Journalist Otis Sanford was a reporter for the Commercial Appeal for ten years, starting in 1977. He covered a lot of political corruption stories during that time, and now he’s back and a little pissed off that politicians like former state senator Roscoe Dixon keep trying to play the race card when they get caught up in things like FBI sting Tennessee Waltz.

Now back at the Commercial Appeal, Otis writes:

The argument usually goes this way: “White politicians have been doing this stuff for years and getting away with it. But now that black folks are in power, they are being targeted because of racism. Why don’t they go after the white politicians too?”

But Otis notes that back in the day, there was trial after trial and conviction after conviction, and almost always is was a white male on the receiving end of the prison sentences:

Long before “Tennessee Waltz,” there was “TENNPAR.” And before “Operation Main Street Sweeper,” there was “Operation SHELBCO.”

TENNPAR was the seldom used code name for the federal investigation of the state’s pardons and paroles scandal of the late 1970s that reached all the way to the office of then-Gov. Ray Blanton.

Blanton’s brother, Gene Blanton, and several others also were ensnared in federal investigations of bid-rigging on state road contracts.

At about the same time, the feds in Memphis and Jackson, Tenn., were investigating corruption by rural county sheriffs throughout West Tennessee. Those probes eventually led to indictments and convictions against nine sheriffs, all white.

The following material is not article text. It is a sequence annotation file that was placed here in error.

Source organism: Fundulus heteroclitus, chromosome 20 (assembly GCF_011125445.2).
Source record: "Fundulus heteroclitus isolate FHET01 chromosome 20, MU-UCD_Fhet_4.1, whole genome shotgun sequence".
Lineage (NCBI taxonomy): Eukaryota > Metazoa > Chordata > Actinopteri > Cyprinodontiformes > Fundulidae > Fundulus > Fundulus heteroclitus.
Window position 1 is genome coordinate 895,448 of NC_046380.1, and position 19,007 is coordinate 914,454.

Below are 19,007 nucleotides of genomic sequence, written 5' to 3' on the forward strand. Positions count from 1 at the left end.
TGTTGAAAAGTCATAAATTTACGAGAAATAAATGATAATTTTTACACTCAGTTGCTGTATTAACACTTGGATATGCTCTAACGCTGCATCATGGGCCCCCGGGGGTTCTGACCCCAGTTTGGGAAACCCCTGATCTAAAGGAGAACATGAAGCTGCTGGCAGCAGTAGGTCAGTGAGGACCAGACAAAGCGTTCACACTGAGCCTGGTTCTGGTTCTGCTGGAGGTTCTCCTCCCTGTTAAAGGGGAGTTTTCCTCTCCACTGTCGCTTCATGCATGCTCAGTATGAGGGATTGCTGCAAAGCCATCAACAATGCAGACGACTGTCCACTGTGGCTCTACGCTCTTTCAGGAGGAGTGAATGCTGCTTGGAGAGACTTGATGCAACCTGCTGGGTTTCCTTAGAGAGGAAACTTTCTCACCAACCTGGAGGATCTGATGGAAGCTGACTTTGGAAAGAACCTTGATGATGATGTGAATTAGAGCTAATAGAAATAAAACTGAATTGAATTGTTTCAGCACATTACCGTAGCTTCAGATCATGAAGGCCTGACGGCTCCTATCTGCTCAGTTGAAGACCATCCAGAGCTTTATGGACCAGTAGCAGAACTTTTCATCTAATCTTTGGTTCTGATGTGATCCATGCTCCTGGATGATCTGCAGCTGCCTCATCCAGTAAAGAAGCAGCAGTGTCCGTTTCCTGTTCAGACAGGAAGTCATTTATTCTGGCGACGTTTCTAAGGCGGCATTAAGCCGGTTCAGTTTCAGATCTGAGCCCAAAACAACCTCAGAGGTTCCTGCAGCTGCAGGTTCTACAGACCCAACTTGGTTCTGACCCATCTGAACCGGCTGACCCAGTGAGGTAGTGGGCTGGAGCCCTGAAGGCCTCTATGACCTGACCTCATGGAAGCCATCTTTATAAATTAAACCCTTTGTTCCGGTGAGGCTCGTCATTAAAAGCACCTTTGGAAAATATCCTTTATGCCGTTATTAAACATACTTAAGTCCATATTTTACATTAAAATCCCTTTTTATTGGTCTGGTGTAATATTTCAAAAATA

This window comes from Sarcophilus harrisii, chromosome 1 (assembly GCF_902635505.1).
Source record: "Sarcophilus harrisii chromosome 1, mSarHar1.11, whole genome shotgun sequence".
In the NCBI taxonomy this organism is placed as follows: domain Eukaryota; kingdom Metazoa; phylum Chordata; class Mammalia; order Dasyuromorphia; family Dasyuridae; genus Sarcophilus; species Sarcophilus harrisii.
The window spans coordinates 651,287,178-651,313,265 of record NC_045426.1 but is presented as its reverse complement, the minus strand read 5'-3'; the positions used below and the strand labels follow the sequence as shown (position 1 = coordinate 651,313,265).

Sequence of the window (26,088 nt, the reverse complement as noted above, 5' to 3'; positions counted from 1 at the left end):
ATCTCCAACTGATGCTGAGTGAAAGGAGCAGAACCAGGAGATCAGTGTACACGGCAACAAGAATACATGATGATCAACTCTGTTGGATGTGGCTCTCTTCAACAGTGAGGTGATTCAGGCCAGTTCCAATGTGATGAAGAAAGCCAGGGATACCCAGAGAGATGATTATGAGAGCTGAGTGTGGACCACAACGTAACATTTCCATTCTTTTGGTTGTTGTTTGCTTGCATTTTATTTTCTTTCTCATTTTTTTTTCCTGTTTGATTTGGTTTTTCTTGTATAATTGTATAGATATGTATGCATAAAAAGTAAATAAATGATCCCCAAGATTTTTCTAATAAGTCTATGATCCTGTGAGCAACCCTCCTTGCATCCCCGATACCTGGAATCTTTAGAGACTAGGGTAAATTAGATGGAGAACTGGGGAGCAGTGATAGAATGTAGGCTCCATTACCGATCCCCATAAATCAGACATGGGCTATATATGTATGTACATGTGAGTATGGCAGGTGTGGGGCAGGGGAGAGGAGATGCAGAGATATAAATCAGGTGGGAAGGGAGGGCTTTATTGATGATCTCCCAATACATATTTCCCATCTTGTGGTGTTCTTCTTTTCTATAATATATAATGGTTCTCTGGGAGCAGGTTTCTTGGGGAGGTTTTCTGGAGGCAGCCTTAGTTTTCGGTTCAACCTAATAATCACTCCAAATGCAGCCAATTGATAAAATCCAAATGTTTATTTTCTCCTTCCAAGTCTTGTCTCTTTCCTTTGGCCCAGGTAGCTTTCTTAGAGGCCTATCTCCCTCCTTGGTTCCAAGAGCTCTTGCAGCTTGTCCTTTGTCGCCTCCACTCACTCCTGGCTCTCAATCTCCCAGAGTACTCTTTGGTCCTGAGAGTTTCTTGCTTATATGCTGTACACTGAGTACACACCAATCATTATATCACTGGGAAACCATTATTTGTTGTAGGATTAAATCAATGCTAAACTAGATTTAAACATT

Former U.S. attorney Hickman Ewing Jr., the chief prosecutor on many of those cases, recalls one sheriff who took a nine-month break from collecting payoffs to let the investigations cool down. When he thought the prosecutions had subsided, his hiatus ended and “he was back collecting his money again,” Ewing said.

Memphis and Shelby County politics also had its share of shadiness. SHELBCO was the FBI code name for a massive investigation in the late ’70s and early ’80s of corruption in county government. The cases focused primarily on elected and appointed officials accepting payoffs and kickbacks from developers and others doing business with the county.

As many as 10 people were prosecuted in the SHELBCO cases, including former county commissioner Lee Hyden, former top county administrator Bill Hays and former public works director-turned informant Jim Butler.

Read the whole thing, especially the money quote that follows this:

Greed is greed and politics, in all colors, is full of it.

Nice job, Otis. And a breath of fresh air — honesty in journalism. I like you, Otis